Yes. Yes. Yes. But, what about Mr. Big who always does it his way and only his way! Well, how many Mr. Big’s can there be? If there is one exception to the rule, OK. But, he or she better be the one responsible for signing everyone’s checks for such dispensation from a process that will ultimately save lives. I mean I have seen macabre scenes played out the day of an event usually after everything has been loaded onto teleprompter and the lights are on. You’ve been there, I know you have!  The executive standing at the podium in his pink golf shirt waiting to head out to tee off at the hotel golf course the day before the event while at his only 1 hour rehearsal slot. And, all the wrong damn content is now scrolling before his eyes. The only tee off, is the one directed at you. It makes my skin crawl just to think of it.  “What do you meeeeeeaaaaaan you can’t find my latest draft? I finished it last week before I left for my trip to the Galapagos!”

NO "Final" Copy: Resist the temptation to name any document “final”—unless it’s really final. If there are additional “final” drafts be sure to have a clear coding system to distinguish between them, such as “CEO remarks_Final_A_June 1.” As there could be many drafts of the same script generated in a single day (particularly nearer the event), It’s also a good idea to include the time of day, as in “CEO remarks_Final_K_June 1_10am,” because, productions being what they are you’ll probably need to create another version at 10:05! KILL ME NOW.

The Show Book: In most big creative events, a “show book” is put together one week or so before the show. The show book contains the show schedule, meal times, crew calls, team contact information … and, all of the speaker outlines or scripts, slide printouts, and MC introductions and announcements. The show book contains the latest version of everything and is used to anticipate the cues for lighting, cameras, music, and presenters. It is the freakin’ BIBLE for the executive producer, events manager, content developer, and crew members—especially teleprompter operators, when applicable.

The necessity of version control was famously demonstrated in 1993 on a political stage.  At the start of President Clinton’s live address to Congress, an older version of his speech appeared on the teleprompter. Catching the error, Clinton winged it masterfully for about seven minutes, while his aides presumably fought off heart attacks searching for the final draft. Clinton surely was the best person you could have winging anything.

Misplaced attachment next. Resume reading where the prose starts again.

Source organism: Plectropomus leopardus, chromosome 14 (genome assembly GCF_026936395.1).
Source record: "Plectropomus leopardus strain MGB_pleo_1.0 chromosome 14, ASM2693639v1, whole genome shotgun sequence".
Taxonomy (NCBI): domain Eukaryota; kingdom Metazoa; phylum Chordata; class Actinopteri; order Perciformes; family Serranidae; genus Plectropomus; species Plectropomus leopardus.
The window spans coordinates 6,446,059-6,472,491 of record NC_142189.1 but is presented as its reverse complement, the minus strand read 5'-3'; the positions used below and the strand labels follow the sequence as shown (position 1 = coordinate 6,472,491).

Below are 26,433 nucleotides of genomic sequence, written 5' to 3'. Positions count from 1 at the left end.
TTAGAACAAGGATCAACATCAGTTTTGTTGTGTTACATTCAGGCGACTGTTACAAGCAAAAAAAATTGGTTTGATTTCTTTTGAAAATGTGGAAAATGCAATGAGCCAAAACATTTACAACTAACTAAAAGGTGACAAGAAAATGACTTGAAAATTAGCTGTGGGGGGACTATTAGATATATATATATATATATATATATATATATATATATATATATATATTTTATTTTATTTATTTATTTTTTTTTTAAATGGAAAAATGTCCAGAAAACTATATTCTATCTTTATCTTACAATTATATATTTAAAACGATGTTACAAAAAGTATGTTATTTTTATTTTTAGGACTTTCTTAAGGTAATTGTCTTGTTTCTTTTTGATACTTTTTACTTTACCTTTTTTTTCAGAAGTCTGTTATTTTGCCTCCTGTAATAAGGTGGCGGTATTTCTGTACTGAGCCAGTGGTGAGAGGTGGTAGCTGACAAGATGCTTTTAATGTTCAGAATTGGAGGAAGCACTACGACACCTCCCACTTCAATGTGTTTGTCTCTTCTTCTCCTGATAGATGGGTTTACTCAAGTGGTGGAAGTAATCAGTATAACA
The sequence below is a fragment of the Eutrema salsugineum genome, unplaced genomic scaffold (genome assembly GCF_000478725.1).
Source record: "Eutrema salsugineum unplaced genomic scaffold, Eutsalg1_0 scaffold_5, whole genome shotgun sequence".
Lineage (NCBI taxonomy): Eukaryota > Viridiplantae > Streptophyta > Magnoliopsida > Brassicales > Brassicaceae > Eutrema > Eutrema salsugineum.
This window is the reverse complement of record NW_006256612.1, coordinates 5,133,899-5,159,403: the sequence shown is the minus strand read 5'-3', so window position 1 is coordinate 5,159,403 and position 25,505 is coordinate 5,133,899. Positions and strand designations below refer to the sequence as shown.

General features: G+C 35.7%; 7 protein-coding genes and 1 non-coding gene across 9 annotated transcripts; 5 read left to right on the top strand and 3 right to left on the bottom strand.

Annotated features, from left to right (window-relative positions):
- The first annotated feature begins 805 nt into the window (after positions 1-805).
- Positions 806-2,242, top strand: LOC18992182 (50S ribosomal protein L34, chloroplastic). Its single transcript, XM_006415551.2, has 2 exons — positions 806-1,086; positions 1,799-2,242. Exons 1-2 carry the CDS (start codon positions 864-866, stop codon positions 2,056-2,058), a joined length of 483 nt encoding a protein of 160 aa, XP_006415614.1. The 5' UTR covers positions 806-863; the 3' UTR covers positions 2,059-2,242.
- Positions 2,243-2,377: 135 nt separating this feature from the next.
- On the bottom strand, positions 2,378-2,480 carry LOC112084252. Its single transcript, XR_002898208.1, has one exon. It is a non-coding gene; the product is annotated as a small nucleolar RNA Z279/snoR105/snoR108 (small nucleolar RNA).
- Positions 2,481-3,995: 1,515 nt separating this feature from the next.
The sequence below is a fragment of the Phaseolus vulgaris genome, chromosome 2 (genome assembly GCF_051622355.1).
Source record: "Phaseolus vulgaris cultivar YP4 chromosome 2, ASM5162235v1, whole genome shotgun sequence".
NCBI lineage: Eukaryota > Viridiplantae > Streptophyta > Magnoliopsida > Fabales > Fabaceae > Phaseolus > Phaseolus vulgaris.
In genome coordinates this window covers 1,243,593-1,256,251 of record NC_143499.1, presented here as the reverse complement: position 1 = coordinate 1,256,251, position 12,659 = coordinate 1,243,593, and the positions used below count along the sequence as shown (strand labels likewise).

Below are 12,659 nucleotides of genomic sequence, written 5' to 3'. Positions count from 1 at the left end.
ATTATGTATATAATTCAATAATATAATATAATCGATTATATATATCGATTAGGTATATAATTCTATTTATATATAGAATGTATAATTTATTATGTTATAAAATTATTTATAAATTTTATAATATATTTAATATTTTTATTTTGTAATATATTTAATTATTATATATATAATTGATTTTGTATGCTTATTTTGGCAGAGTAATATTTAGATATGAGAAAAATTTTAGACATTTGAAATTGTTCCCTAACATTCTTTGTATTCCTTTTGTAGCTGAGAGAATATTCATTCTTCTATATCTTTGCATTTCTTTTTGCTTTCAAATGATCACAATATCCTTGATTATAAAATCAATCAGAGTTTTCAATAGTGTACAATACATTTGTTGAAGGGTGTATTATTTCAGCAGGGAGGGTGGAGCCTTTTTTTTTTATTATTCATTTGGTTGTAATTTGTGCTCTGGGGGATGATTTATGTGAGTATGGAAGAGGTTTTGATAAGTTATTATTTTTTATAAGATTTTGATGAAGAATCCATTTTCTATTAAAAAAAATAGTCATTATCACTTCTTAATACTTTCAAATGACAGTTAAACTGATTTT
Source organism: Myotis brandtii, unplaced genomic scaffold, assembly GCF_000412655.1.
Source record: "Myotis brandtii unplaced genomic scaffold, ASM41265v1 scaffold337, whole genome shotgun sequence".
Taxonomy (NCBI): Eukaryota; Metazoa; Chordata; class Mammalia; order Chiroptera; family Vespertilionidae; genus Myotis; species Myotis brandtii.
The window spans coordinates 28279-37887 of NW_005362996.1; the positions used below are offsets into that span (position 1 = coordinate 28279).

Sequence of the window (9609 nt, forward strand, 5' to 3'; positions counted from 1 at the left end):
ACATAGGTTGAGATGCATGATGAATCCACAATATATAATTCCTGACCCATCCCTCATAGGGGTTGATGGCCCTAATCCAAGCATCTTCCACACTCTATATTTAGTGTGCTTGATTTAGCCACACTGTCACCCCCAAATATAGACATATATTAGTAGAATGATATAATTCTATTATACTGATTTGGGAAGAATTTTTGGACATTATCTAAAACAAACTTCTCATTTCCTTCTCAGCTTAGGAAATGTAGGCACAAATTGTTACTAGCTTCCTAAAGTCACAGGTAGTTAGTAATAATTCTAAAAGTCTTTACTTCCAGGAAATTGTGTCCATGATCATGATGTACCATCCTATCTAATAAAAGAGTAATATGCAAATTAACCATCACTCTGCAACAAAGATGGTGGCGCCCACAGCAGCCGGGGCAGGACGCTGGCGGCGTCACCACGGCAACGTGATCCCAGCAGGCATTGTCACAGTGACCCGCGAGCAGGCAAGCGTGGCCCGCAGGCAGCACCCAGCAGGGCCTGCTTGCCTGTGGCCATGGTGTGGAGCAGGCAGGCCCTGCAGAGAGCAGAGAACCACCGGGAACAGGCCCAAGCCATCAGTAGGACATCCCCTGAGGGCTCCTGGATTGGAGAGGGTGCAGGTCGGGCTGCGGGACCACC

In an unrelated, but another Washington DC story worth mentioning, I was told by an insider in the Regan administration, that Ronnie hated electronic teleprompters, (didn’t trust ‘em), and would only use older sheet fed teleprompters where you actually had a TV camera filming a sheet of paper and projecting it on a presidential glass. He liked large sections of this speech seen on one page.  Once I was told on that on national television, a page was fed into the teleprompter UPSIDE-DOWN. Without flinching, I was told that Ronnie read it without so much as a hic-up. Maybe it’s legend, but, I’m pretty sure that it’s possible.

Now, let’s get back to the show book. At articulate creative communications, we have learned to always expect the unexpected. So, expect the show book to change frequently in the days leading up to the show and quite likely on the show day itself. The content developer and the creative events team will typically be seen onsite running the latest replacement pages to the various show book owners, so that everyone is literally on the same page.

So … let’s review:

1.    Centralized version tracking software or solution

2.    No drama. Get an organizational structure in place early

3.    Hold back on “Final Version”

4.    Anal retentive file naming only

5.    Show Book is God and expect it to change until the word “Places” is announced